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# The proposed urban development zones do not represent a new

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SVP
Joined: 03 Feb 2003
Posts: 1597
The proposed urban development zones do not represent a new [#permalink]

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11 Jul 2003, 04:06
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The proposed urban development zones do not represent a new principle; it was employed in "Operation Bootstrap" in Puerto Rico.

(A) do not represent a new principle; it
(B) represent not a new principle, but one that
(C) are not a new principle; the same one
(D) are not a new principle, but one that
(E) are not new in principle; it

:stupid

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Manager
Joined: 08 Apr 2003
Posts: 146

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11 Jul 2003, 04:38
B.

Zones represent principles.

Zones are not principles..
SVP
Joined: 03 Feb 2003
Posts: 1597

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11 Jul 2003, 05:41
B is OK

Both employ the same idiom X is not Y but Z
Manager
Joined: 08 Apr 2003
Posts: 146

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11 Jul 2003, 06:08
As i mentioned, proposed development zones can represent a new principle.

It does not make sense to say proposed development zone is same as principles. D seems to suggesting the same thing.
SVP
Joined: 07 Nov 2007
Posts: 1738
Location: New York

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24 Sep 2008, 14:03
stolyar wrote:
The proposed urban development zones do not represent a new principle; it was employed in "Operation Bootstrap" in Puerto Rico.

(A) do not represent a new principle; it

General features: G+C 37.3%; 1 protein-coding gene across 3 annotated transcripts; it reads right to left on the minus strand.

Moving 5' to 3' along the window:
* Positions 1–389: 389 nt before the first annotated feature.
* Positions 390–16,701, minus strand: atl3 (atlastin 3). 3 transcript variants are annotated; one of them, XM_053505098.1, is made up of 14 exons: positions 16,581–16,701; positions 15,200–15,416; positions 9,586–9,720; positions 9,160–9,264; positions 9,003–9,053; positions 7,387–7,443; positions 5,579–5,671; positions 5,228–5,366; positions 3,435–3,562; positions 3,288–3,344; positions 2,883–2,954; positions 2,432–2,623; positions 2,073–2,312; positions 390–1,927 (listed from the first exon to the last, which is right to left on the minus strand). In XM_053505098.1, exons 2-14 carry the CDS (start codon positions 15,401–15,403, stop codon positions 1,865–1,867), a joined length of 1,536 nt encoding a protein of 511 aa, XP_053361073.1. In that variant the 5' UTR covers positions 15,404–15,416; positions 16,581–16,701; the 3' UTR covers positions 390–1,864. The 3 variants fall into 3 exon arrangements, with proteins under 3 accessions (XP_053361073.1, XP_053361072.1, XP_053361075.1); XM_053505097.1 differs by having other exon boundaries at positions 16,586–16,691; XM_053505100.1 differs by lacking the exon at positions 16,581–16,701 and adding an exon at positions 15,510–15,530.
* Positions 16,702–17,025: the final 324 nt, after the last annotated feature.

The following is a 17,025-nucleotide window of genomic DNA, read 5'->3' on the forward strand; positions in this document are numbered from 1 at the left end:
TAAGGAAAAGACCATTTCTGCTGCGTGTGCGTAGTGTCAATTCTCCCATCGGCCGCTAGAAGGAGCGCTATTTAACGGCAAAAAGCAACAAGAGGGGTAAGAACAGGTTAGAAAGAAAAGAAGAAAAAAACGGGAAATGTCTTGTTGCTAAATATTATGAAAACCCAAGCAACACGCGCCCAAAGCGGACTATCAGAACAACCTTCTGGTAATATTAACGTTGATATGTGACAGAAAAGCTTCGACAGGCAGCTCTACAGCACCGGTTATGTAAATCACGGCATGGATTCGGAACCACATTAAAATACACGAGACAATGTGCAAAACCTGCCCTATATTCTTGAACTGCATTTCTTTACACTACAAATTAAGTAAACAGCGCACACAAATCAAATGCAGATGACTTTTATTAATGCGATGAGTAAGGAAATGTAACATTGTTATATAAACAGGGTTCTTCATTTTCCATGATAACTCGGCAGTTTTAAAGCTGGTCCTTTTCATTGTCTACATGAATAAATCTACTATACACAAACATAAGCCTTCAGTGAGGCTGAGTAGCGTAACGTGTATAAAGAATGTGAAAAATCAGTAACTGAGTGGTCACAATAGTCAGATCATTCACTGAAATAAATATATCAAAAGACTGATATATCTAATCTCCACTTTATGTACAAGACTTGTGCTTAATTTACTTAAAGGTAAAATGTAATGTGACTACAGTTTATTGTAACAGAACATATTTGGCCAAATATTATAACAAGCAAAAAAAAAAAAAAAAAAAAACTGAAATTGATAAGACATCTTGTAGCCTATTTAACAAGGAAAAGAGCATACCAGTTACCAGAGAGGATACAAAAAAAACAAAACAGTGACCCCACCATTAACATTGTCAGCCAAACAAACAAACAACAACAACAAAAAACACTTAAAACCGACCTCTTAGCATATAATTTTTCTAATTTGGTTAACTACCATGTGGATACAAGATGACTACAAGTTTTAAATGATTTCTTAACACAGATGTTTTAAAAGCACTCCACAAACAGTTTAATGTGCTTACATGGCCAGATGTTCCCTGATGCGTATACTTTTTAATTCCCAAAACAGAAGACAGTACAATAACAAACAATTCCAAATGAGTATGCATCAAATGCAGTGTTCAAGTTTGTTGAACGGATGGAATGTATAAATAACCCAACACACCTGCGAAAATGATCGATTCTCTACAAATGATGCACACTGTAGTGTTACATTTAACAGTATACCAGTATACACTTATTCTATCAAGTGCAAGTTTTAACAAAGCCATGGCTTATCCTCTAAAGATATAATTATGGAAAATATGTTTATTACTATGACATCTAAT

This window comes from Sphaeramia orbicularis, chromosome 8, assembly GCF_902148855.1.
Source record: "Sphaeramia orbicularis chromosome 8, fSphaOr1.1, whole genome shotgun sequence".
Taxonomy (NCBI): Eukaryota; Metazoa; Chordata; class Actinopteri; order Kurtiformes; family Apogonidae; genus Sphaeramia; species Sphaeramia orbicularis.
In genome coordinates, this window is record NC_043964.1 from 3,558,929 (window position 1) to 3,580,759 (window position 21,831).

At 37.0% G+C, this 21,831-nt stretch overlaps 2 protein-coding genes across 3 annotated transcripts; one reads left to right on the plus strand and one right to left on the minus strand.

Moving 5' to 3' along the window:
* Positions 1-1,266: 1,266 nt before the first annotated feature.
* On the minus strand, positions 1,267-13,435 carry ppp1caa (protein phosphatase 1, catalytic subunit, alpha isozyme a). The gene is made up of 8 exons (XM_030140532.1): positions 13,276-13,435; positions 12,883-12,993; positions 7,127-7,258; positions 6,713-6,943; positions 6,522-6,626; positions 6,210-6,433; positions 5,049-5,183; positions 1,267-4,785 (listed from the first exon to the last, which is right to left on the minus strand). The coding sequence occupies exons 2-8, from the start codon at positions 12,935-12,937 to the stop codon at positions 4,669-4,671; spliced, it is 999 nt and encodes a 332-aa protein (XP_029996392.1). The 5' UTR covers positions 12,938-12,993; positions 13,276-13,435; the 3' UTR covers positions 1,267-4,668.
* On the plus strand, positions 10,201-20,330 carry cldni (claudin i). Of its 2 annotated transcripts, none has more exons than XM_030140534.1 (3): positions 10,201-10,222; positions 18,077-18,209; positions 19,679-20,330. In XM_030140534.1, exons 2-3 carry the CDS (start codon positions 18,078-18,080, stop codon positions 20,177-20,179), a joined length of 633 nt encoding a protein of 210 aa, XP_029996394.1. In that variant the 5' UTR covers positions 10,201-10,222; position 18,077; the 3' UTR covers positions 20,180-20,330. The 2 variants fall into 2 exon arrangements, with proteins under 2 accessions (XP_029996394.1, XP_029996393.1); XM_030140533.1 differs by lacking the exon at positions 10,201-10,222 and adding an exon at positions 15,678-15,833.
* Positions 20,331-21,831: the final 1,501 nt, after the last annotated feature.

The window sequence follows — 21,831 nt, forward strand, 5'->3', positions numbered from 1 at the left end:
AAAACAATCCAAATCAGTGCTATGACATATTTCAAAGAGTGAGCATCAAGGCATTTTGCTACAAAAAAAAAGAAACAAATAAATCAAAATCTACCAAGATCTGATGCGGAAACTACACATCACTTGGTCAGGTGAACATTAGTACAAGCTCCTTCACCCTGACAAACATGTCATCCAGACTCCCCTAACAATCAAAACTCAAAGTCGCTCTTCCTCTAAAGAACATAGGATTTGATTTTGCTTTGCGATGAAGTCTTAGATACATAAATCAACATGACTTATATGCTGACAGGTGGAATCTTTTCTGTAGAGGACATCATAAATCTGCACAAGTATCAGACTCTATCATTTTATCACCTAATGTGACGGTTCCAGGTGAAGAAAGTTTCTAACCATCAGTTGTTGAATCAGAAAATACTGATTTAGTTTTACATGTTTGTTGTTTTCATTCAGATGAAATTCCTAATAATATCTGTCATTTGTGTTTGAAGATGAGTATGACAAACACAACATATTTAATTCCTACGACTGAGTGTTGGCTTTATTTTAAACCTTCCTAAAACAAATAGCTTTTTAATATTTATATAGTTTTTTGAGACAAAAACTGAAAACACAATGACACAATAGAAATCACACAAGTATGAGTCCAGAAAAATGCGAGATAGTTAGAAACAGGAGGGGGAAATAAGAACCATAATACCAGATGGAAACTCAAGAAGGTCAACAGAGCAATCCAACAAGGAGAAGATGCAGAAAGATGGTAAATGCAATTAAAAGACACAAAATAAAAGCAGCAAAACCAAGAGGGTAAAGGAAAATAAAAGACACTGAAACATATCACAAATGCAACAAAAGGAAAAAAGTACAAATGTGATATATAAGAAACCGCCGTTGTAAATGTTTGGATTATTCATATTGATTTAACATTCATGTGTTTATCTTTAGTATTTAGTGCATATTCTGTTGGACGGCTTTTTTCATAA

(B) represent not a new principle, but one that
(C) are not a new principle; the same one
(D) are not a new principle, but one that
(E) are not new in principle; it

I was between A and B.
Finally went with B (idiom: not X but Y)

Whats wrong with A? ... I believe "it" -- clearly refers to principle..
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Manager
Joined: 22 Jul 2008
Posts: 140

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25 Sep 2008, 09:41
A sounds odd, Suresh. "zones" is plural while "it" is singular. Moreover, it is not clear what "it" refers to- is it the zones or is it the proposal? Ofcourse, WE know what "it" refers to. But the sentence given does not make it very clear.
SVP
Joined: 07 Nov 2007
Posts: 1738
Location: New York

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25 Sep 2008, 10:18
KASSALMD wrote:
A sounds odd, Suresh. "zones" is plural while "it" is singular. Moreover, it is not clear what "it" refers to- is it the zones or is it the proposal? Ofcourse, WE know what "it" refers to. But the sentence given does not make it very clear.

Thanks.

A ) here "it" can refer to "proposal" or "principle" .. so it is ambigous

B --> one --represents proposal.
"proposal is not X but Y.. " Y -- proposal.

Is above reasoning correct?
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Manager
Joined: 24 Feb 2007
Posts: 230
Location: nj

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02 Oct 2008, 08:04
I think it should be B.

The proposed urban development zones represent not a new principle, but one (a principle) that was employed in "Operation Bootstrap" in Puerto Rico.

one refers -----> principle

--== Message from GMAT Club Team ==--

This is not a quality discussion. It has been retired.

If you would like to discuss this question please re-post it in the respective forum. Thank you!

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Re: SC: FREAKY   [#permalink] 02 Oct 2008, 08:04
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